I was reading blog entries today and stumbled across this article. Basically it talks about universities and Java and how programmers nowadays are sucking. It's been a fairly repeated argument over the last little while it seems.
The difference is this: I've been reading that stuff and wondering, "Hmm, are Canadian schools the same?" Up until I read this article, I've been thinking that it is true, Canadian schools pretty much are the same.
Now I'm not so sure. Yes, I did learn Java in my first year (I had done C++ in high school, so it was a breeze learning Java) instead of C or Pascal or Scheme or what else. It also seemed like the math requirements were a little skimpy.
However this article says that many of the students had never seen assembly language or things like that. We were required to take a class on assembly (more specifically, MIPS assembly with some Intel x86 stuff at the end). We also used some C, which the students were required to figure out a bit on their own having not being taught it in any class, although the extent of C that we did wasn't very much. There was one project where we had to take the assembly output of gcc and make some tweaks.
We were required to take a course on programming languages (I think all universities do, don't they?), where the coursework was heavy in Scheme. There was some stuff in Prolog and SmallTalk, although I don't recall there being any major assignment using them.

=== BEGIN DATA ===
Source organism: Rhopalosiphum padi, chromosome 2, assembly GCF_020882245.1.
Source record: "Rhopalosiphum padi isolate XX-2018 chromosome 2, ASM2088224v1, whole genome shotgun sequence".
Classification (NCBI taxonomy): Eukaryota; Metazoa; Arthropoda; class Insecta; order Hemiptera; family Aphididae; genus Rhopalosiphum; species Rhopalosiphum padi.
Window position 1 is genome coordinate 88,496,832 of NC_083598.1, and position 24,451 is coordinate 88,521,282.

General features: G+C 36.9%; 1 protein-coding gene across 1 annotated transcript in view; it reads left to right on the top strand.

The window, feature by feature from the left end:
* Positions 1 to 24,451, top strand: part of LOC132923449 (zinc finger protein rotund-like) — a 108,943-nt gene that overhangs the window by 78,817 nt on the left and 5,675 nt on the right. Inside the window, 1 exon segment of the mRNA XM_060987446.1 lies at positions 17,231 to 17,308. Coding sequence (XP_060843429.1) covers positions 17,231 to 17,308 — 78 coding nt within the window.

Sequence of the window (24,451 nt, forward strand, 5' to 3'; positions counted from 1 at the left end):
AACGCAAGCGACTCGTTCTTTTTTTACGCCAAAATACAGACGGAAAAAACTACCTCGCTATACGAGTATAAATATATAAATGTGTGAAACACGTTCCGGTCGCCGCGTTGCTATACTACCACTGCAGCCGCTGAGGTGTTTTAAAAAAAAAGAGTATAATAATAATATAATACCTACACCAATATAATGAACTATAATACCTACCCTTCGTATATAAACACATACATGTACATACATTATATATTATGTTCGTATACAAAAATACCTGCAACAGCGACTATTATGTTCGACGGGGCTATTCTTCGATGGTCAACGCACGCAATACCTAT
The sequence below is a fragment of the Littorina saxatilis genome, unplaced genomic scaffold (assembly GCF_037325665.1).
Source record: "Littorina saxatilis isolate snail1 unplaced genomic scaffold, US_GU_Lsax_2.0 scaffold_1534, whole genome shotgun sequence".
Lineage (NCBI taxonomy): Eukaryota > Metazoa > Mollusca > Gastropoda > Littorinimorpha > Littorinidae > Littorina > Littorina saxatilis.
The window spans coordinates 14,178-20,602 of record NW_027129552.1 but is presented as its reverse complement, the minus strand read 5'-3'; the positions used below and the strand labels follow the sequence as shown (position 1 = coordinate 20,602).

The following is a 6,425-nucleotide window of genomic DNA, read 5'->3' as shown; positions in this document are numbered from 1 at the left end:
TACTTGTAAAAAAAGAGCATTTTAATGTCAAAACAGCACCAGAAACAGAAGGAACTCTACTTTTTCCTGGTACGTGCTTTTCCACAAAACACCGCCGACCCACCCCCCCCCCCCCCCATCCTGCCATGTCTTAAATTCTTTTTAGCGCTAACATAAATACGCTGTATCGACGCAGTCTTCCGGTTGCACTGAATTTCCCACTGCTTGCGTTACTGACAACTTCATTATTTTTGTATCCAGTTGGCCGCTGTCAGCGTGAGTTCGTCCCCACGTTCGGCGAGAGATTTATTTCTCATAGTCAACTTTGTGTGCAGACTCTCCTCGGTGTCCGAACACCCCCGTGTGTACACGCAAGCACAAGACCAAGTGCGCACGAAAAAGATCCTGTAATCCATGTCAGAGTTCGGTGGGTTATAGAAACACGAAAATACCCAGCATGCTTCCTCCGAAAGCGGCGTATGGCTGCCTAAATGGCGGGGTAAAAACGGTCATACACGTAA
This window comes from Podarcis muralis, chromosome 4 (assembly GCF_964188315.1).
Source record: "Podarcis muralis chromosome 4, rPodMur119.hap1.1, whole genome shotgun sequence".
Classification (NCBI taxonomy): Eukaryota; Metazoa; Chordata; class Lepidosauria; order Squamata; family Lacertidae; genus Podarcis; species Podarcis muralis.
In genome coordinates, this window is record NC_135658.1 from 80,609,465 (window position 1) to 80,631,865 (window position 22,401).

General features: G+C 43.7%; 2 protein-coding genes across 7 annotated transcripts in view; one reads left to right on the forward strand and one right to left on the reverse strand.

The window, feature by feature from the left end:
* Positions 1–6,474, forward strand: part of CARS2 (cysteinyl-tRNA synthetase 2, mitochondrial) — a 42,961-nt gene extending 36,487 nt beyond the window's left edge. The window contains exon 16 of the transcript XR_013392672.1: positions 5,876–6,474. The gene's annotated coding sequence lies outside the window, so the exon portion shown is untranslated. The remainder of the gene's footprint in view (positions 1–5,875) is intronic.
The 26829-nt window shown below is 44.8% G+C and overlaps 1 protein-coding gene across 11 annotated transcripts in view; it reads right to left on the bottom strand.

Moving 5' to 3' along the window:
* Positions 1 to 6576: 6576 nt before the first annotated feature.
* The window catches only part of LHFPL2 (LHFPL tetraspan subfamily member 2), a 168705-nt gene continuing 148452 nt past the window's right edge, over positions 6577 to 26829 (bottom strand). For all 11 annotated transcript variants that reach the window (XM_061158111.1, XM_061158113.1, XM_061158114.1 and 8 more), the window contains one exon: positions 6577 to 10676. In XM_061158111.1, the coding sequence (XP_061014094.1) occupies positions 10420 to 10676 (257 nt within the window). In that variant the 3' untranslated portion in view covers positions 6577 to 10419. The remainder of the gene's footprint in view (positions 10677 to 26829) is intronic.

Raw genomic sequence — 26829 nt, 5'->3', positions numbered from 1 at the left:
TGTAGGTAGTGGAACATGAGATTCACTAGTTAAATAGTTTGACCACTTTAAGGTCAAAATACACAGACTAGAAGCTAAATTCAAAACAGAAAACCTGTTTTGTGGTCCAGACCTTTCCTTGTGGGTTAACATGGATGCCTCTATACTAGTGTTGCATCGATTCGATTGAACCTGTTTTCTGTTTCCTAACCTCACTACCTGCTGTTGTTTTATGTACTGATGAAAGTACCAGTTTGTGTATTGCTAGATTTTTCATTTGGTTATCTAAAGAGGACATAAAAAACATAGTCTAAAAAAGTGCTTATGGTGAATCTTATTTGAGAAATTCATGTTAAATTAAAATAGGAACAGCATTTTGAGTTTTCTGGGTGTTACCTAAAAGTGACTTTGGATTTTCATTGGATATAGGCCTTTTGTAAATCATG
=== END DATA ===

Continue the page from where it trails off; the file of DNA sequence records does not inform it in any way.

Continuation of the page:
Finally, many of the upper level classes required coursework to be done in C or C++, two that come to mind immediately were called "Computer Graphics" (that's a no-brainer what it's about) and "Microcomputer Interfacing", which involved programming a mini-computer embedded on a robot with wheels and sensors and what-not.
There was math requirements, of course. Basic calculus, like derivatives and integrals. The honours program that I was1 in required two advanced calculus courses, which looked at calculus using higher dimensions and vectors to name a few things. Other required courses included a course on linear algebra, and one on logical proofs and things like that.
Are these not things that are taught at all universities? I looked at some others and the curriculum seemed somewhat similar. Some of them had maybe one or two required classes that I didn't have to take, or I had to take one or two courses that they didn't have to take, but for the most part it was the same.
I've never looked at the American universities though. Is it similar to what I wrote above?
1That's a big "was", I dropped the honours program later in my degree in favour of taking more economics courses.